George Adams said…
Very well said. A few people can learn from this. I will pass this onto my students.
Cheers, George
Anonymous said…
The problem with talking about loyalty in the MA is you get people thinking that means not training with people outside of the teachers 'group'.
JBW said…
nothing wrong with training with other people, provided this is done with full-disclosure - and ideally, with the blessing of your instructor. The martial arts have evolved so much in the last 30 years but nothing comes free - and I think that a part of the price we have paid is the lack of old-school values and the fact that many people (perhaps most) look at the teacher-student relationship as a purely commercial pact. For many serious martial artists this is simply not the case - for many, the relationship goes much deeper than that.
Anonymous said…
I'm in my 30’s, so I can’t really call myself old school or claim having the life experience of John and many others! What I can say is “those old schools values have been installed into me since a very young age”.
To me there an essentially part of everyday life and one of the most important values that we all should continuously work on! There was one missing from the list though; “Humility”…. This is a value that is serious lacking right across our society and in too many martial schools! Without Humility a dangerous and investing disease grows amongst students and their teachers, it’s called “EGO”. It has been well known to destroy many schools and individuals.
I don’t see a problem with students from time to time training with other groups to gain exposure to different games and so on. It’s the only way we will all grow. But I do agree with John, the students should always seek permission from his coach to train with other groups. It’s a matter of respect and 99.9% of the time I’m sure the individual coach would be open to this!
My three cents worth 
DRIEFF said…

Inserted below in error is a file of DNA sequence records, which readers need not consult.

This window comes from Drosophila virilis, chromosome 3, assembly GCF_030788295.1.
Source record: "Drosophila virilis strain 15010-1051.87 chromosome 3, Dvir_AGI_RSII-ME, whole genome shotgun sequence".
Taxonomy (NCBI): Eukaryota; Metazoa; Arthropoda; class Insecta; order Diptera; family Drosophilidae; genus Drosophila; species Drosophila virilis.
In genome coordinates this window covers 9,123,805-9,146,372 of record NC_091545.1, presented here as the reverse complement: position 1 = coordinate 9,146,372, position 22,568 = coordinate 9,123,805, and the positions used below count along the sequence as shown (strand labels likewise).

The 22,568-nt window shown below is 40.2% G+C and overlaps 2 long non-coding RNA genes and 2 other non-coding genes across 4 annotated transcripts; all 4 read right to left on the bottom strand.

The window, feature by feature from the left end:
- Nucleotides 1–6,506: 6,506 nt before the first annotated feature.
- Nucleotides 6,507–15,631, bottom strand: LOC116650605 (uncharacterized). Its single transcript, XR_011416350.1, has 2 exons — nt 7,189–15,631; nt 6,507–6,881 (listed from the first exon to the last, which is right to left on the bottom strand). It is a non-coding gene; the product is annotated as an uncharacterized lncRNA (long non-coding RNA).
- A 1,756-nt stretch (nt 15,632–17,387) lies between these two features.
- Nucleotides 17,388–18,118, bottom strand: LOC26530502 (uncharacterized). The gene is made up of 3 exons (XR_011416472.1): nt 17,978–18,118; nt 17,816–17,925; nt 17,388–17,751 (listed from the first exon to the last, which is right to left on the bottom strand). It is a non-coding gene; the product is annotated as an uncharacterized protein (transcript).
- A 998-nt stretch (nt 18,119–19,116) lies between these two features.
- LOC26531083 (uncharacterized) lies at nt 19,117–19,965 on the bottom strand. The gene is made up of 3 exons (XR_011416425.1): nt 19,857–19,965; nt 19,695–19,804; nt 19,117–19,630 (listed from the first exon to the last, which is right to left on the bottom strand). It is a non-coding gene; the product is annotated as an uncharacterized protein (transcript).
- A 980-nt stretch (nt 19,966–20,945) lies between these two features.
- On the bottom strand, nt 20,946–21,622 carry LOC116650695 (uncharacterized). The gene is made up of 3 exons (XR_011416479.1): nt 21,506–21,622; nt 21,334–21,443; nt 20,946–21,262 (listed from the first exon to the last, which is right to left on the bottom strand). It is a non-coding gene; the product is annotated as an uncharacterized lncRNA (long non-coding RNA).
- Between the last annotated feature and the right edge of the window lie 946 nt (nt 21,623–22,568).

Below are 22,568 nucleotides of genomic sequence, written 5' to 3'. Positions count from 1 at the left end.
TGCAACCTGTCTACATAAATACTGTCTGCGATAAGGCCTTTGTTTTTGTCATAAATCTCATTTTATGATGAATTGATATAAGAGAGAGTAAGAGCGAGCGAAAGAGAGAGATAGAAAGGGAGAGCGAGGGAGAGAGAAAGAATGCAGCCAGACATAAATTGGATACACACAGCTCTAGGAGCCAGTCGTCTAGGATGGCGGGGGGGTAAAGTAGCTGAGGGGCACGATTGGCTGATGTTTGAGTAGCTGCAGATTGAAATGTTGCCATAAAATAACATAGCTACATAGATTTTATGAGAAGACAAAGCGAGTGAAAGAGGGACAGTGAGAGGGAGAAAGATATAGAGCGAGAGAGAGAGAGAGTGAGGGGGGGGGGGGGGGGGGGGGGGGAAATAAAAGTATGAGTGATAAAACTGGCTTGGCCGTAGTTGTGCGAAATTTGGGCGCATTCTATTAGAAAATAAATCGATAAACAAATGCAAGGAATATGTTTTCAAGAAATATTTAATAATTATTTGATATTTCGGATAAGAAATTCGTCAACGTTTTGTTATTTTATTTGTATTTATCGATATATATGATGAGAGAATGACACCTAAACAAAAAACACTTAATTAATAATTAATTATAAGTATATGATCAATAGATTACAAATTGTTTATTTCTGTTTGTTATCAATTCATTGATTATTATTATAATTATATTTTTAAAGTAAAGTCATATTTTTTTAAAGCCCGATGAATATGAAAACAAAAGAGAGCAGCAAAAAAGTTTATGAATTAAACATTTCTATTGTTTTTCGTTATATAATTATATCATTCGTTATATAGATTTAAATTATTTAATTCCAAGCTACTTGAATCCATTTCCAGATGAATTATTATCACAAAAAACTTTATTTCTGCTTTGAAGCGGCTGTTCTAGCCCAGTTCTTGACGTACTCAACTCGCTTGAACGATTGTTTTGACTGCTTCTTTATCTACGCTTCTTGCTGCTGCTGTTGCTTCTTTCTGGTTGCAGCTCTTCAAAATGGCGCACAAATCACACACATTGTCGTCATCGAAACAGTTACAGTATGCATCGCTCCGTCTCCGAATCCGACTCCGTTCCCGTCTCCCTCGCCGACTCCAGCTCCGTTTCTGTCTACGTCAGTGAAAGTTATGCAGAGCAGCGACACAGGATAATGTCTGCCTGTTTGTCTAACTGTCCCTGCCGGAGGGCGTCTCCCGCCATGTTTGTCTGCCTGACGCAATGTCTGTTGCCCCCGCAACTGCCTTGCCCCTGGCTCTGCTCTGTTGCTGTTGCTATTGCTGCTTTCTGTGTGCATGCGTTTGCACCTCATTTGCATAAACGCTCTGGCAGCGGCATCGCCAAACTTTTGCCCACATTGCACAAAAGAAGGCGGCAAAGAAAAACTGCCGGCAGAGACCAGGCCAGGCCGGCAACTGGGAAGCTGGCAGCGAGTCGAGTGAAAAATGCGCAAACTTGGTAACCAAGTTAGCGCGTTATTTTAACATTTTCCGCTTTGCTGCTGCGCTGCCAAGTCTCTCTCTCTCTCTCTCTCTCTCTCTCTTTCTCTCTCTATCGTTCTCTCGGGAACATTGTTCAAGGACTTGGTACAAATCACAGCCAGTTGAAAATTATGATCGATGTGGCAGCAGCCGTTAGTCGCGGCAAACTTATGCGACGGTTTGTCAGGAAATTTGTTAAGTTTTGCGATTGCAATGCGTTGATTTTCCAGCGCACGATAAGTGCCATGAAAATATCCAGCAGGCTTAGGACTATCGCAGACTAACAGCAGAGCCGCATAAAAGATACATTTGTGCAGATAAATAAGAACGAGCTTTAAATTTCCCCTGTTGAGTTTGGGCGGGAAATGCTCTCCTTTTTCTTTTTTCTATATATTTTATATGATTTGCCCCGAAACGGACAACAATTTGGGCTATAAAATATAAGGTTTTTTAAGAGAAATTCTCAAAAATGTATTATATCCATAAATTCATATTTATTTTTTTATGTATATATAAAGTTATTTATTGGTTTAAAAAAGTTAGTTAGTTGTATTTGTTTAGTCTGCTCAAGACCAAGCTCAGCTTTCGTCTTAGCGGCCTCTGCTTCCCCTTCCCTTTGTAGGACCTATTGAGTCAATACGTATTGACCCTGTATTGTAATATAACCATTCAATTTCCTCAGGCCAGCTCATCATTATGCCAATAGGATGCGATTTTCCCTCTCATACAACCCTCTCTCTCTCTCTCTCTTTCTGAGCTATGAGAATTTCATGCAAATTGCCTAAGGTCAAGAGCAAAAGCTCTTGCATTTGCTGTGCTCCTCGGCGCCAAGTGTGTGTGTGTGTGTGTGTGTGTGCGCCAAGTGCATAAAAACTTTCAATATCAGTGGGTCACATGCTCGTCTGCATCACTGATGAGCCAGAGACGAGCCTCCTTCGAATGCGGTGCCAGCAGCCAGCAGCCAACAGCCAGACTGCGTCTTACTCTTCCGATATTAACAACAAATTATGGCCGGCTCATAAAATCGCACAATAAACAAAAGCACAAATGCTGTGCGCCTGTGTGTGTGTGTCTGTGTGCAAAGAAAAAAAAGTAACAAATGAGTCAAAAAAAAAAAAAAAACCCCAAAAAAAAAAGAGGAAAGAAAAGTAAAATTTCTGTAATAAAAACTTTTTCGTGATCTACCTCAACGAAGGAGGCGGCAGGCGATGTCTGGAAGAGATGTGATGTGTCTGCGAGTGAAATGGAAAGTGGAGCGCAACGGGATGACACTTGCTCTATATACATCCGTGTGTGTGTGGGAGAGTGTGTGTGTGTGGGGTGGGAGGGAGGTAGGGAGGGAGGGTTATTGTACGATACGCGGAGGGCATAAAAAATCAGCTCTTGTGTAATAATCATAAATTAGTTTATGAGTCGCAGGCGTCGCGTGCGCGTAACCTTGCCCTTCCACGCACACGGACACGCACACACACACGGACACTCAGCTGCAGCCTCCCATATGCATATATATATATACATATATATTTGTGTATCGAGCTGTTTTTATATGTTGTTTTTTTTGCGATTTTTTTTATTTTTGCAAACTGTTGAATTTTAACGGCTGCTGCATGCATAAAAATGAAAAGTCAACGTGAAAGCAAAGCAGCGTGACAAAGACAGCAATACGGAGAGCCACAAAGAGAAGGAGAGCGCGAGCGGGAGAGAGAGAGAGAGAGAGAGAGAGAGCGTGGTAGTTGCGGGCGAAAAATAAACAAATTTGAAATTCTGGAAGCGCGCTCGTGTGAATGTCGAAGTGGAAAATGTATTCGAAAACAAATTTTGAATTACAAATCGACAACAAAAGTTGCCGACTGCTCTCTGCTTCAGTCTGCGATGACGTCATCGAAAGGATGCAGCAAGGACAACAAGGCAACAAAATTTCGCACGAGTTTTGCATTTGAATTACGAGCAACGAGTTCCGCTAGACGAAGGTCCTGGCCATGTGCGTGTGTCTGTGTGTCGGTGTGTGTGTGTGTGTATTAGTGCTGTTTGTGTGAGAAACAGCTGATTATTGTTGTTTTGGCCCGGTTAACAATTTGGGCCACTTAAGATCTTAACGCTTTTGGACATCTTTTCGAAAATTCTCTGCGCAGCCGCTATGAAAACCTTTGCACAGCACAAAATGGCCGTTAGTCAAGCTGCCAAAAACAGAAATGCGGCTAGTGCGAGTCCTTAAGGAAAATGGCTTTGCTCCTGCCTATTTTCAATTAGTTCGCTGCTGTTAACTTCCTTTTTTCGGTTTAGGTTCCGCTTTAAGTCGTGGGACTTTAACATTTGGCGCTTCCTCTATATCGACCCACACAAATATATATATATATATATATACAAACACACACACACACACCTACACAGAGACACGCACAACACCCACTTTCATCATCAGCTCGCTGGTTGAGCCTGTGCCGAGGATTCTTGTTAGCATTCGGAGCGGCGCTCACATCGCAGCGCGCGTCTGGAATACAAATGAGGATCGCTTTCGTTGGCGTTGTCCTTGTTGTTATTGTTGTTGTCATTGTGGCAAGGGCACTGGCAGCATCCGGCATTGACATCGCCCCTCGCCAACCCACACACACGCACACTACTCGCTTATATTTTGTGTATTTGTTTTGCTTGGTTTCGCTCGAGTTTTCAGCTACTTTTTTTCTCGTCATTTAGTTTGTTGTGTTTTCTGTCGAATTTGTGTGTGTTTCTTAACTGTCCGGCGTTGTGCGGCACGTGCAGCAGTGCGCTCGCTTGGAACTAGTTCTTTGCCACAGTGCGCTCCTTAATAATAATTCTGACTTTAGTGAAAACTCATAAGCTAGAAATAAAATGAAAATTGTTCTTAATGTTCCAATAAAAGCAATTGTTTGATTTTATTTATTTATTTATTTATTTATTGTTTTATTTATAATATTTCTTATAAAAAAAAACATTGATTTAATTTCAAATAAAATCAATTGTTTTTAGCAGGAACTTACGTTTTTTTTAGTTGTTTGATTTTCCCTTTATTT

I totally agree with your wise words. I've been teaching now for over 10 years and I think the problem stems from the society we now live in.Its not just students though, I've had some instructors who could learn a thing or to about loyalty and consideration to some of their students who have been with them for along time.I tell all my senior students that it takes alot more than just physical skill to earn your black belt.
Anonymous said…
An interesting article. I would make a point or two. Loyalty and respect i believe are a two way street. In an ideal world all of our instructors would be proactive learners as well as teachers, humble and as mentioned by a previous poster without the dreaded "EGO". Sadly, there are instructors out there (I've recently come across one)so insecure and ego driven, who insist on having complete control and cant accept the thought of a student also training at a "rival" club, full disclosure or not. What should be a great opportunity for a student (and also an instructor) to learn and grow is instead seen a a "threat". Such a sad attitude that i believe really is holding back the MA community as a whole in places. Bottom line: Loyalty should also be earned, not just expected. my 2 cents anyway.
JBW said…
I fully agree - loyalty must go both ways - and should be earned. Well said ...
mick tully said…
Amazing insight as always sir!
Mick x